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Red Sox 3, Blue Jays 2

Light at end of tunnel for Sox

By Peter Abraham
Globe Staff / July 12, 2010

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TORONTO — The retractable roof atop Rogers Centre was not operating properly yesterday as the panel behind home plate refused to budge. That left the Blue Jays with two choices before they played the Red Sox: close the roof entirely on a beautiful summer day or play the game with a shadow cutting the infield in half.

They chose the latter, which created pleasant conditions for many spectators but a devilish situation for the hitters. For much of the game, the pitcher stood in sunshine and threw the ball into the darkness.

“It was a great day to pitch,’’ Red Sox manager Terry Francona said. “With the shadow where it was, it was so hard to see. You’d see half the ball.’’

Both pitchers used the strobe-light effect to their advantage. Daisuke Matsuzaka, the often-erratic righthander of the Red Sox, started the game with six shutout innings. Toronto starter Jesse Litsch was even better, taking a no-hit bid into the sixth.

But as the sun shifted, so did the fortunes of the Red Sox.

Marco Scutaro doubled with two outs in the sixth. Darnell McDonald followed with a home run to left and David Ortiz with another to right. The sudden burst of offense was enough to give the Sox a 3-2 victory.

After being swept by the Rays on the first leg of their road trip, the Sox go into the All-Star break having won two of three and feeling better about themselves. They are three games behind the Rays for the American League wild card and five behind the Yankees in the division race with 74 games to play.

“We needed that,’’ Ortiz said. “Now everybody is happy.’’

McDonald would not have started but Mike Cameron had a sore right wrist after being hit by a pitch Saturday. As he has done the entire season, McDonald embraced the opportunity.

“That’s probably the worst game I’ve ever played in as far as dealing with the shadows,’’ McDonald said. “It’s tough for both teams. But we got the hits when we needed them.’’

McDonald had grounded to the pitcher and popped up in his first two at-bats. When he got up again, he told himself to take a more powerful swing.

“I felt like the first two times I was too worried about trying to see the ball,’’ McDonald said. “When I got up again, I figured I might as well let it fly. I’ve never seen anything like that. Everybody had trouble seeing the ball.’’

With Scutaro on second, McDonald swung at a 3-1 offspeed pitch and lifted it over the wall. Francona called it a “gorgeous swing.’’ But the result shocked McDonald.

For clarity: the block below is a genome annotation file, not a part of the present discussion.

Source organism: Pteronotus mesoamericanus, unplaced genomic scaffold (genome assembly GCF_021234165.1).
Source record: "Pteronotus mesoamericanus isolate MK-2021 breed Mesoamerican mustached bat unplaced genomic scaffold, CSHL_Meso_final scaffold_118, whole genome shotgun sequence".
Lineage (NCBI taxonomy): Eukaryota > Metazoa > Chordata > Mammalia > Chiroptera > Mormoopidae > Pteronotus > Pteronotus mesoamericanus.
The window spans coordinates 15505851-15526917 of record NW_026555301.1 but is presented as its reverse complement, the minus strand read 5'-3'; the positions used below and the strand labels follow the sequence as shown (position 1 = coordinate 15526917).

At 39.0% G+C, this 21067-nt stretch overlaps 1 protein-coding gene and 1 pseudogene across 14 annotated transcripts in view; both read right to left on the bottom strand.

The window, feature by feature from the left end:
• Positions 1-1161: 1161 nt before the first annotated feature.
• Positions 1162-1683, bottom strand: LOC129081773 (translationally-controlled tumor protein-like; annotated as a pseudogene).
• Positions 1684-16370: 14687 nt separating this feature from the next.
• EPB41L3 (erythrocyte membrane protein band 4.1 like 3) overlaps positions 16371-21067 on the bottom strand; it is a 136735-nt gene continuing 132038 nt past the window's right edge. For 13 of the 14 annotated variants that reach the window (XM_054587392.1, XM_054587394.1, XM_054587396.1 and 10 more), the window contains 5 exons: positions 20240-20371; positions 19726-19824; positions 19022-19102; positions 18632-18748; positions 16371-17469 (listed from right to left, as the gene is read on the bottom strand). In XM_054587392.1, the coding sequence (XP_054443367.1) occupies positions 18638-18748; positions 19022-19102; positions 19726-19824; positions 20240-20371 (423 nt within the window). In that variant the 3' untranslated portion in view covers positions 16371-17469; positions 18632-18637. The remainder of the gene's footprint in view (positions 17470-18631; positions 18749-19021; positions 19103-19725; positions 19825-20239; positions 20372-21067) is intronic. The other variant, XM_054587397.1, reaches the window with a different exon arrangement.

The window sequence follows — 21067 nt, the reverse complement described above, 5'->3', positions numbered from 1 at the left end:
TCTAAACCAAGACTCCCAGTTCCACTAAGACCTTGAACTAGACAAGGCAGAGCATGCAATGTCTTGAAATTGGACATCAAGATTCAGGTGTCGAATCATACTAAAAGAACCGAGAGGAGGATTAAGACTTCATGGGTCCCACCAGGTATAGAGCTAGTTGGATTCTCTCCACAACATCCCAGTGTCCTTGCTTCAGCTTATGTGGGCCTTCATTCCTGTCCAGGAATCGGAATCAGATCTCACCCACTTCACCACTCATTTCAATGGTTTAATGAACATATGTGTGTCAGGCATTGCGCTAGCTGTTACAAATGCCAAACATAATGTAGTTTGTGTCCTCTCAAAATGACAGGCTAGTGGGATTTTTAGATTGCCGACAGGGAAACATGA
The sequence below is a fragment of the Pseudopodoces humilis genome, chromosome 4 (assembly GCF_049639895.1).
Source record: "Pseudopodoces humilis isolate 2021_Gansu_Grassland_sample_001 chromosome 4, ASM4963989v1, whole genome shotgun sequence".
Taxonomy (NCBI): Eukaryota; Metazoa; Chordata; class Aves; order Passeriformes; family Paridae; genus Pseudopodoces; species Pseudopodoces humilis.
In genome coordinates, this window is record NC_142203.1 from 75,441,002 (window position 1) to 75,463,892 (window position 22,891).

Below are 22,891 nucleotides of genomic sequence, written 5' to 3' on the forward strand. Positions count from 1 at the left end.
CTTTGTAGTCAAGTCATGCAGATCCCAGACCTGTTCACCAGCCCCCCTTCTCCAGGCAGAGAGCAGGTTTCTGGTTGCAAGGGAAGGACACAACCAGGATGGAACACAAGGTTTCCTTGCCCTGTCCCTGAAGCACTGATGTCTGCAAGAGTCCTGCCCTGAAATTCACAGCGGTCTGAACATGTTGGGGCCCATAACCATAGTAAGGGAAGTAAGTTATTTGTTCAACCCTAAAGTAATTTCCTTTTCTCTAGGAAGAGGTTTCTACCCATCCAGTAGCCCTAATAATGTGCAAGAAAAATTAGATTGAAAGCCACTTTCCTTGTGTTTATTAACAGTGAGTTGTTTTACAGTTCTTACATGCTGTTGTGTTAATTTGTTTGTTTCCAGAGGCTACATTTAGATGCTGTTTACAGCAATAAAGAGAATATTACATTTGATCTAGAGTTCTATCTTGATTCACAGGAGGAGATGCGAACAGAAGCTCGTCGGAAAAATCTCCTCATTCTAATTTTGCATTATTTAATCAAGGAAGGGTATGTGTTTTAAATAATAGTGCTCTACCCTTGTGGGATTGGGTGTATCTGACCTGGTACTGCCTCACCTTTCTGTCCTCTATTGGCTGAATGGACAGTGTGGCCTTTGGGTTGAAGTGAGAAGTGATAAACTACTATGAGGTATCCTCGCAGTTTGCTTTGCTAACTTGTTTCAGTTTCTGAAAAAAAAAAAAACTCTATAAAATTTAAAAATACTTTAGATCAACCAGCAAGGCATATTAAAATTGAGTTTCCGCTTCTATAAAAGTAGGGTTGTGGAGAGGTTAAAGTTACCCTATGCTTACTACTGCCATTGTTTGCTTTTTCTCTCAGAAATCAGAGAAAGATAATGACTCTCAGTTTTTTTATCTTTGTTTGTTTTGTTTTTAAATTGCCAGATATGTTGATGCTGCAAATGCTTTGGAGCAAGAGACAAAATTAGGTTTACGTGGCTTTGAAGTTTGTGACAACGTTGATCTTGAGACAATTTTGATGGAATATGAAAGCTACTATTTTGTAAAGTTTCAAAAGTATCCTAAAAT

“Never expected it,’’ he said. “Maybe I had a little extra time because it was a breaking pitch.’’

McDonald has hit .271 with six home runs and 24 RBIs in the 68 games he has played since being called up to help replace Jacoby Ellsbury.

Ortiz’s home run came on a cut fastball in on his hands. But he was able to muscle it out to right for his 18th homer of the season.

“You try and see it as much as you can. You can’t hit what you can’t see,’’ Ortiz said. “I don’t know. I just closed my eyes and swung.’’

Matsuzaka took a 3-0 lead into the seventh. Francona had the well-rested Daniel Bard warming up for the first sign of trouble. But Matsuzaka didn’t give him much time. After Adam Lind singled, Aaron Hill belted the next pitch over the fence in left.

Francona was out of the dugout quickly to replace Matsuzaka, who allowed six hits without a walk and struck out five.

Bard got six outs and Jonathan Papelbon the last three for his 20th save.

“I told them I was ready to pitch three or four innings,’’ said Bard, who had pitched once in the previous 11 days. “I’m serious, too. It felt like spring training.’’

Papelbon dispatched the Jays with eight pitches. He was pitching for only the third time in 12 days.

Bard has not allowed a run in his last 10 outings, dropping his earned run average to 1.90, while Papelbon has been perfect in his last five appearances.

The Red Sox dressed quickly after the game, eager to get started with their vacation. The team will reconvene at Fenway Park on Thursday to face the Rangers.

“With so many guys out with injuries, we’ll take any win we can get,’’ Bard said. “To win a series before the break, that’s pretty sweet. I think this was a big weekend for us. This team keeps hanging around, and when we do, good things happen.’’

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